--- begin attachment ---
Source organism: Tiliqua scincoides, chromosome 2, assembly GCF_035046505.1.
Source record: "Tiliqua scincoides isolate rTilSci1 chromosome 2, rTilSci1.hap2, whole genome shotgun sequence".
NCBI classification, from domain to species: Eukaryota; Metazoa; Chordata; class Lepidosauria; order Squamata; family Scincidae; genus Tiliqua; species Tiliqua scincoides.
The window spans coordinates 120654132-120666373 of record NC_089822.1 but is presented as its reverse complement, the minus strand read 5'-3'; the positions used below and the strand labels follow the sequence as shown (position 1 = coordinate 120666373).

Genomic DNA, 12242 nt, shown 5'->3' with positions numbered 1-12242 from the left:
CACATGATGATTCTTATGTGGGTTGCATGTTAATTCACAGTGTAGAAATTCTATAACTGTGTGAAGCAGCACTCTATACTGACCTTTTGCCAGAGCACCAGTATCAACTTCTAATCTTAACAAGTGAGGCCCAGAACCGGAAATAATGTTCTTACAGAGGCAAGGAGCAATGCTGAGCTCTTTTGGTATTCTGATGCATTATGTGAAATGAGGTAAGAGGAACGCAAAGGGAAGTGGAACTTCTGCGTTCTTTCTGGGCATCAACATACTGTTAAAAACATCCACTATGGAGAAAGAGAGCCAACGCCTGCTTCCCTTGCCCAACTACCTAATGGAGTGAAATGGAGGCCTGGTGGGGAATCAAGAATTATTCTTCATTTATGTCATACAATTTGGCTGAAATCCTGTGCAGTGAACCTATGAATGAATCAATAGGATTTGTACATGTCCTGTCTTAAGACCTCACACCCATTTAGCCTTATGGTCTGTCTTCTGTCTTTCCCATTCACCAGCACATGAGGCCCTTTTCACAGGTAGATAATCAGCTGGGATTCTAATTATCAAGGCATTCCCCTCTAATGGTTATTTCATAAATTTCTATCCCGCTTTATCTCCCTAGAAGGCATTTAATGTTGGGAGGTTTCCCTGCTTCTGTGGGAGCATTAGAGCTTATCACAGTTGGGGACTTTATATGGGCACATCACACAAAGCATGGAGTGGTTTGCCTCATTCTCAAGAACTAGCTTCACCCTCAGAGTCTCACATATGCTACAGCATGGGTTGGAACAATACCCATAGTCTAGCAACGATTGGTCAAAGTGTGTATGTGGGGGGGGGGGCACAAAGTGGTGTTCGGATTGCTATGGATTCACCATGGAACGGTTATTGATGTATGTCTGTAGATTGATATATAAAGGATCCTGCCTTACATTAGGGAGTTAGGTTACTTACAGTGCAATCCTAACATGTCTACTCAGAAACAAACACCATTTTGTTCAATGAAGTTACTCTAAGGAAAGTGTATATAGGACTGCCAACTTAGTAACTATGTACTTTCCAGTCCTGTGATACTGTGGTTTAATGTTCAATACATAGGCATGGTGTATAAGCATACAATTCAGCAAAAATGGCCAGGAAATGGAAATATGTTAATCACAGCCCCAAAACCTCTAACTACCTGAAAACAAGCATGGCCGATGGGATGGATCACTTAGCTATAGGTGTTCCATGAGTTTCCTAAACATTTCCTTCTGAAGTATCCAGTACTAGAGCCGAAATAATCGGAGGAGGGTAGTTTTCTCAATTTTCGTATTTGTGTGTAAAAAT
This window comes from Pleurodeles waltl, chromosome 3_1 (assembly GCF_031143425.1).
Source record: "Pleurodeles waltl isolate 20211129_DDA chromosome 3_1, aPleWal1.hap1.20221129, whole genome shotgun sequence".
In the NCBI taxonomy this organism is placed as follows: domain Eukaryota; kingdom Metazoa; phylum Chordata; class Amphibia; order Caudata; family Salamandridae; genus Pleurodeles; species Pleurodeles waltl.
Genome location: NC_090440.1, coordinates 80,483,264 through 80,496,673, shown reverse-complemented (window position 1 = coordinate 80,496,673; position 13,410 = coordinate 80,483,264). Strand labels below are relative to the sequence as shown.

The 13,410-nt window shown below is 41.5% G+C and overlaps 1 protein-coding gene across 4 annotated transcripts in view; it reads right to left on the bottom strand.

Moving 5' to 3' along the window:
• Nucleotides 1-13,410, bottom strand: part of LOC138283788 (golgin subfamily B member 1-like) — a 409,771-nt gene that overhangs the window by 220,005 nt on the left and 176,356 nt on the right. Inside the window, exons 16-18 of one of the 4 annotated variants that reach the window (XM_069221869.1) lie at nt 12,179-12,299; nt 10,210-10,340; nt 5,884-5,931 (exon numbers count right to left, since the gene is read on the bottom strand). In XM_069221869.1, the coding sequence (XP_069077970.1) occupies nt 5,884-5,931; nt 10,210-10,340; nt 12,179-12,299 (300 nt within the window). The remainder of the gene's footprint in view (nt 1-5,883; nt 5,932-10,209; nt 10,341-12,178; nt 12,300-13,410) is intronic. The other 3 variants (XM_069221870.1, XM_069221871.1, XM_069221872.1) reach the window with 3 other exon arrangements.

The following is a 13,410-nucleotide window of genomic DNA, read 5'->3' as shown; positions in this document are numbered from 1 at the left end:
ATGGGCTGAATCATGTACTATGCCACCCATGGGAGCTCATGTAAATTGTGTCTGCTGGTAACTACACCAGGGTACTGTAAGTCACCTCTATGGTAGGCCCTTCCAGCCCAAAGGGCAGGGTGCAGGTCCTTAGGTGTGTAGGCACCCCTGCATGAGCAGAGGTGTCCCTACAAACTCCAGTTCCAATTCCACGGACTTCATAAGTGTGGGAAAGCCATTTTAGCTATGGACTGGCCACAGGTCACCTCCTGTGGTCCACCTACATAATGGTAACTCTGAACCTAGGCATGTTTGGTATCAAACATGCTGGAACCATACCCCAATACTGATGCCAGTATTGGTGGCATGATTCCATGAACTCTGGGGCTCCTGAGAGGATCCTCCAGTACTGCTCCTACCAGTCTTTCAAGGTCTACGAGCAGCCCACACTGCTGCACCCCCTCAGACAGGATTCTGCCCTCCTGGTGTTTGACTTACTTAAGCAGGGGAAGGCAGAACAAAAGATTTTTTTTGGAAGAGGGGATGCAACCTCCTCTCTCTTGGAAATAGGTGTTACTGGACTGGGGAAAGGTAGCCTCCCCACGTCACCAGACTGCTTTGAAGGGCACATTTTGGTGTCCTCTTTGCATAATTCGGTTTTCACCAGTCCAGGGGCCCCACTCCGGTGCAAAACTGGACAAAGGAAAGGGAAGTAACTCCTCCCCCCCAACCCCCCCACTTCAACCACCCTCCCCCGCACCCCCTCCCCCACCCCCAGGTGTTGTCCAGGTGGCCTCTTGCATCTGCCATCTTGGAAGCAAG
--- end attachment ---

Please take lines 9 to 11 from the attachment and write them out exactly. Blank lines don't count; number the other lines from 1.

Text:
In the NCBI taxonomy this organism is placed as follows: domain Eukaryota; kingdom Metazoa; phylum Chordata; class Amphibia; order Caudata; family Salamandridae; genus Pleurodeles; species Pleurodeles waltl.
Genome location: NC_090440.1, coordinates 80,483,264 through 80,496,673, shown reverse-complemented (window position 1 = coordinate 80,496,673; position 13,410 = coordinate 80,483,264). Strand labels below are relative to the sequence as shown.

The 13,410-nt window shown below is 41.5% G+C and overlaps 1 protein-coding gene across 4 annotated transcripts in view; it reads right to left on the bottom strand.